Career Diaries: Andrew Sotomayor Shares How He Became an Emmy-Winning Celebrity Makeup Artist

March 04, 2020
Genesis Rivas
By: Genesis Rivas
As a makeup artist who has slayed the faces of our favorite celebrities, worked on some of the most well-known TV shows (ahem, Sesame Street and Saturday Night Live) and won an Emmy award, it goes without saying that Andrew Sotomayor is crushing it in the beauty industry. Currently, he’s creating the makeup and tattoos for the revival of West Side Story on Broadway, which he says is a full-circle moment in his career. Here, Sotomayor tells us how he got to where he is today, some of his best advice for aspiring makeup artists and the beauty trends he’s loving now. 

Can you tell us about your background and how you got started in makeup?
My first time ever doing makeup was freshman year of high school. A makeup artist did a workshop teaching us how to do old-age makeup and apply fake facial hair for a production of Fiddler on the Roof. Then, my first makeup job was at a counter at Lord & Taylor. It was just supposed to be a summer job, but it went well, so they asked me to come back for the holidays and summer vacations. I did that all throughout college. I remember I used to bring my Kevyn Aucoin book Making Faces every day and recreate the looks on faces or on paper face charts. I asked all my friends to come visit when it was slow so I could practice.

What’s been the biggest pinch-me moment in your career?
A lot of people have told me to stick to just one area of makeup, but I’ve worked my way up from the bottom of several different areas of the industry. My fashion pinch-me moment was my first show at Bryant Park for New York Fashion Week. On TV, the kid in me couldn’t stop smiling this one time I worked at Sesame Street and almost any day I’ve worked at Saturday Night Live. But winning an Emmy in 2018 was one of the most amazing days of my life. I was honored that the SNL Makeup Department Head Louie Zakarian included my name on the ballot as he has been an amazing mentor. I’m in awe of the artists I get to work with.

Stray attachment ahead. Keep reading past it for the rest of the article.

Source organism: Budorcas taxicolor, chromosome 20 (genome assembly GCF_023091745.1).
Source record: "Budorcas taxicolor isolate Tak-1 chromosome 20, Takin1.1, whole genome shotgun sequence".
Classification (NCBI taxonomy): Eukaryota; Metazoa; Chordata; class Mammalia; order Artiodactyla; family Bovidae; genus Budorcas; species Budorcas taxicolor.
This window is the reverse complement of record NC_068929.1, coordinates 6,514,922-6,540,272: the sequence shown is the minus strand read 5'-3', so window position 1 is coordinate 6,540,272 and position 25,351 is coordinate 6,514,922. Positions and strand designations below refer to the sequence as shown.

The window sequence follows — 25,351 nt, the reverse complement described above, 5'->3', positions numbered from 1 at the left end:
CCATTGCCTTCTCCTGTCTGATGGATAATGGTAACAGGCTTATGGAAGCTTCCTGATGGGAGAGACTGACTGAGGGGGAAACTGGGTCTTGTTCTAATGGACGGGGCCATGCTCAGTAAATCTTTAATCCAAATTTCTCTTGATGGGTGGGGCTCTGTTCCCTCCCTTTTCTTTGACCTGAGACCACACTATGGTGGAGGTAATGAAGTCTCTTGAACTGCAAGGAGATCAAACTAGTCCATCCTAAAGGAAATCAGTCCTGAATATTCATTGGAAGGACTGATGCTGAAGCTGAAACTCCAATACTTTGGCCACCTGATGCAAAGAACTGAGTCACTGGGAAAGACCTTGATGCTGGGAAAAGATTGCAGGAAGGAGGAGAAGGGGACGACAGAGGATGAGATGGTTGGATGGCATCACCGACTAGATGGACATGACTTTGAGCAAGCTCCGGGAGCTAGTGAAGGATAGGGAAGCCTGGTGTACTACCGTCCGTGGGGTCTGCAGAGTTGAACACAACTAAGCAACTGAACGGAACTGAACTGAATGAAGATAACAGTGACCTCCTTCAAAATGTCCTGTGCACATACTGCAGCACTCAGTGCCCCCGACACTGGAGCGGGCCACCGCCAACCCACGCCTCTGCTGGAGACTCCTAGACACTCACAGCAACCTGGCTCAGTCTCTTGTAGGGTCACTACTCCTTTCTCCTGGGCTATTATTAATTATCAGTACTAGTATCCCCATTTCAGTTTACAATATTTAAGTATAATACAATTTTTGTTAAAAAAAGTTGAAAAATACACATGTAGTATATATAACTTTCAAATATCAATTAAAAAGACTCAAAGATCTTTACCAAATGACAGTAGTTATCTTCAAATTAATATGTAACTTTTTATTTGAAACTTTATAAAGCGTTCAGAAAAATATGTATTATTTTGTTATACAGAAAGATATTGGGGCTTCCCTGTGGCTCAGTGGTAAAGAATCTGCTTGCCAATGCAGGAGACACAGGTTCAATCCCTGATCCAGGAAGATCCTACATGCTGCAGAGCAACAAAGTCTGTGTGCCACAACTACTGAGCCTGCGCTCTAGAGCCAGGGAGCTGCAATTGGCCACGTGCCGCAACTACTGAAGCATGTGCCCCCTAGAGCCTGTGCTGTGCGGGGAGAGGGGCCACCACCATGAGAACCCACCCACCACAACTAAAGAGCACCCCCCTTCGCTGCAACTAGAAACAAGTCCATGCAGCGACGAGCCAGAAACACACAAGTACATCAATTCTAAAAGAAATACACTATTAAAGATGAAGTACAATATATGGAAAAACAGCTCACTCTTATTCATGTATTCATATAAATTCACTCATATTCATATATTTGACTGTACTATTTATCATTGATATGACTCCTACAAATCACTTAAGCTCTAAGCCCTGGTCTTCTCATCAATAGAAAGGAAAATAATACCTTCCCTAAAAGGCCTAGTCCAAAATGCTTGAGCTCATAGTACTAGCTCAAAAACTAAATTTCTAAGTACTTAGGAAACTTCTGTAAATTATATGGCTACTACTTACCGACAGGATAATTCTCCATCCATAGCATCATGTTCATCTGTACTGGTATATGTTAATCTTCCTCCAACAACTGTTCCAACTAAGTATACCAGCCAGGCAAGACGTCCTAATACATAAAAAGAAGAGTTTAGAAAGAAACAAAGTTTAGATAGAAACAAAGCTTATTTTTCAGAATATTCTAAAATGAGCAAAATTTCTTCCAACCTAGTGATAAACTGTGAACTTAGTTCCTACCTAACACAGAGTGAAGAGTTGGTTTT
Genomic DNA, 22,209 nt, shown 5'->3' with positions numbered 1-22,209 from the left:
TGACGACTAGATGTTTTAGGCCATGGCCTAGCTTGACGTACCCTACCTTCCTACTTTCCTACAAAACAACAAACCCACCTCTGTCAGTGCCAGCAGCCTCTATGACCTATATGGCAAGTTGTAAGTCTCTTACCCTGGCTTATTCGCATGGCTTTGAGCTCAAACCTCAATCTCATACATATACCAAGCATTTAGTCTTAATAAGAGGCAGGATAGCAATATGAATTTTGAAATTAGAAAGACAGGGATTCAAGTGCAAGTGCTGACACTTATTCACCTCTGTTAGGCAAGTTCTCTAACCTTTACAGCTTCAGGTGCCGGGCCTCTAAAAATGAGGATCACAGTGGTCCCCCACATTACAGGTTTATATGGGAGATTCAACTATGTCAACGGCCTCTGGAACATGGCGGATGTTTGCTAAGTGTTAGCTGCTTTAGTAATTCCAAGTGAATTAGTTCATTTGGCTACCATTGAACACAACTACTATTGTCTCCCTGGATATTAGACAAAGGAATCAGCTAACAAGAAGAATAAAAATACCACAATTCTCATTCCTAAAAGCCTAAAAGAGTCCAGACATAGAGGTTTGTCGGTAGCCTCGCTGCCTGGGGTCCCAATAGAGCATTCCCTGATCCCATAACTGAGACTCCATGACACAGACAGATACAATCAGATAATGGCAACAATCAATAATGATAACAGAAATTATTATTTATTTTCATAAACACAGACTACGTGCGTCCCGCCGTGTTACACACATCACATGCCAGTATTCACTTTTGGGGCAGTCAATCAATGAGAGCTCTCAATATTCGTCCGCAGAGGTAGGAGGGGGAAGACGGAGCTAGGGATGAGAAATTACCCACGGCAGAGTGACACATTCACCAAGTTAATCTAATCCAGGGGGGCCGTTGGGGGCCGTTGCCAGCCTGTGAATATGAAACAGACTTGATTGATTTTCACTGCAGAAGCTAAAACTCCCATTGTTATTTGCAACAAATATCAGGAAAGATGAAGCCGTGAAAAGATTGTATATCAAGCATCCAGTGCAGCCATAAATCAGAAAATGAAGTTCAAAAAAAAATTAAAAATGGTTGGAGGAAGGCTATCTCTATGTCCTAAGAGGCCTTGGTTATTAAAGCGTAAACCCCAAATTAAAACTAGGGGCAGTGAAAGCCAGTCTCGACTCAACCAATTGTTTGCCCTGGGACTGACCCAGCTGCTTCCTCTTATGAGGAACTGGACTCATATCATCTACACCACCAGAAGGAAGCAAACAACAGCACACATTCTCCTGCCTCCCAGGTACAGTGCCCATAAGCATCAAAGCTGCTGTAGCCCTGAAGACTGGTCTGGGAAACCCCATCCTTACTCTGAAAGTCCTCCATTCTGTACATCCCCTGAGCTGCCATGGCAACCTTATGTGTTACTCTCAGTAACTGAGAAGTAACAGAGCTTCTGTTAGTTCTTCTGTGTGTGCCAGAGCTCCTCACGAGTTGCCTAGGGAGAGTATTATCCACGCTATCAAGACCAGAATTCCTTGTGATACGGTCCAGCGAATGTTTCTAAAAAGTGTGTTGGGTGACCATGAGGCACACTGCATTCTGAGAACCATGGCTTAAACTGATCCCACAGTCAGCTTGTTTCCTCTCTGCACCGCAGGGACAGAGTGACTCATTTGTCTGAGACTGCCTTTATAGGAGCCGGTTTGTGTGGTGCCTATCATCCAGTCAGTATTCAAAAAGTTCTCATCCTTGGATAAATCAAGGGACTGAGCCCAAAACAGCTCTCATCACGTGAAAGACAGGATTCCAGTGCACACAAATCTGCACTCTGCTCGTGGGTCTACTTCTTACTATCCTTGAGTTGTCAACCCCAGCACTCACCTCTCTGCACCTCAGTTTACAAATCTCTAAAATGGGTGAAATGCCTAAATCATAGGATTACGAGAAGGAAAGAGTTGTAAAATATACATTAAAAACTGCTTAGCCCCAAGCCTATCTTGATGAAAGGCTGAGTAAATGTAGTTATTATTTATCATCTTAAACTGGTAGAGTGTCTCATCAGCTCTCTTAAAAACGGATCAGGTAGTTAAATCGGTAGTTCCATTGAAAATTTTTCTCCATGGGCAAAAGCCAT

It’s impossible to judge how much winning an Emmy that year or getting nominated for two other projects since then has advanced my career, but it’s very clear to me how much the award changed how I see myself. I have this shiny reminder on my dresser that tells me I’m too grown for excuses. I know I deserve it, but I also have colleagues just as worthy of this honor, so I have the responsibility to show up on all my jobs with the right attitude, meet unique challenges and do work I can be proud of. 

Tell me about your experience designing the makeup and tattoos for the current revival of West Side Story on Broadway?
It will always be a landmark moment in my career. I went to school for musical theater, so this full-circle moment is surreal but it also feels right. I’ve never designed a Broadway show, and I think West Side Story is the greatest musical ever written. As daunting as the project sounded, I honestly knew I was meant to do it. There are amazing makeup artists that I thought would be hired before me, but my entire life had been preparing me for this moment. As soon as I left my interview, I ugly cried in the hallway. The first time I walked into the Broadway theater and saw the gigantic HD screens lighting up the entire stage with images of my work is a moment that I will never forget. 

How has working in makeup impacted your life?